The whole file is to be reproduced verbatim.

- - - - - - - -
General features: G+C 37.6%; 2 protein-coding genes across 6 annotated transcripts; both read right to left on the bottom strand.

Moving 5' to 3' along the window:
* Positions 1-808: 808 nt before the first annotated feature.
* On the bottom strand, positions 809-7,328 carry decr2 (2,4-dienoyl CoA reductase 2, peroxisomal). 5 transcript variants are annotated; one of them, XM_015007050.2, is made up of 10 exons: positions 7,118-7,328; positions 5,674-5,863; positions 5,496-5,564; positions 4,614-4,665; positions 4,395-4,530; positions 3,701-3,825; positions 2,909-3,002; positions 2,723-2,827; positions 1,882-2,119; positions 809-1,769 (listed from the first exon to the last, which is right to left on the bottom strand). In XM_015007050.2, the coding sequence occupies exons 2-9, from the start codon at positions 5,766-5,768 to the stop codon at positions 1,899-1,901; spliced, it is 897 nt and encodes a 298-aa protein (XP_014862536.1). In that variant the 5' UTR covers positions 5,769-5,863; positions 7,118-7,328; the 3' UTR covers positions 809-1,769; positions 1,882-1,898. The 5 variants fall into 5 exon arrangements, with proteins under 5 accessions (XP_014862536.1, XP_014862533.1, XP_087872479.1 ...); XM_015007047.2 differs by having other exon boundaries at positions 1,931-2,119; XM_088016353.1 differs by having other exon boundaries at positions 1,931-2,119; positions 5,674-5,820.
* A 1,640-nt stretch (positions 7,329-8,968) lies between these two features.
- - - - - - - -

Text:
General features: G+C 37.6%; 2 protein-coding genes across 6 annotated transcripts; both read right to left on the bottom strand.

Moving 5' to 3' along the window:
* Positions 1-808: 808 nt before the first annotated feature.
* On the bottom strand, positions 809-7,328 carry decr2 (2,4-dienoyl CoA reductase 2, peroxisomal). 5 transcript variants are annotated; one of them, XM_015007050.2, is made up of 10 exons: positions 7,118-7,328; positions 5,674-5,863; positions 5,496-5,564; positions 4,614-4,665; positions 4,395-4,530; positions 3,701-3,825; positions 2,909-3,002; positions 2,723-2,827; positions 1,882-2,119; positions 809-1,769 (listed from the first exon to the last, which is right to left on the bottom strand). In XM_015007050.2, the coding sequence occupies exons 2-9, from the start codon at positions 5,766-5,768 to the stop codon at positions 1,899-1,901; spliced, it is 897 nt and encodes a 298-aa protein (XP_014862536.1). In that variant the 5' UTR covers positions 5,769-5,863; positions 7,118-7,328; the 3' UTR covers positions 809-1,769; positions 1,882-1,898. The 5 variants fall into 5 exon arrangements, with proteins under 5 accessions (XP_014862536.1, XP_014862533.1, XP_087872479.1 ...); XM_015007047.2 differs by having other exon boundaries at positions 1,931-2,119; XM_088016353.1 differs by having other exon boundaries at positions 1,931-2,119; positions 5,674-5,820.
* A 1,640-nt stretch (positions 7,329-8,968) lies between these two features.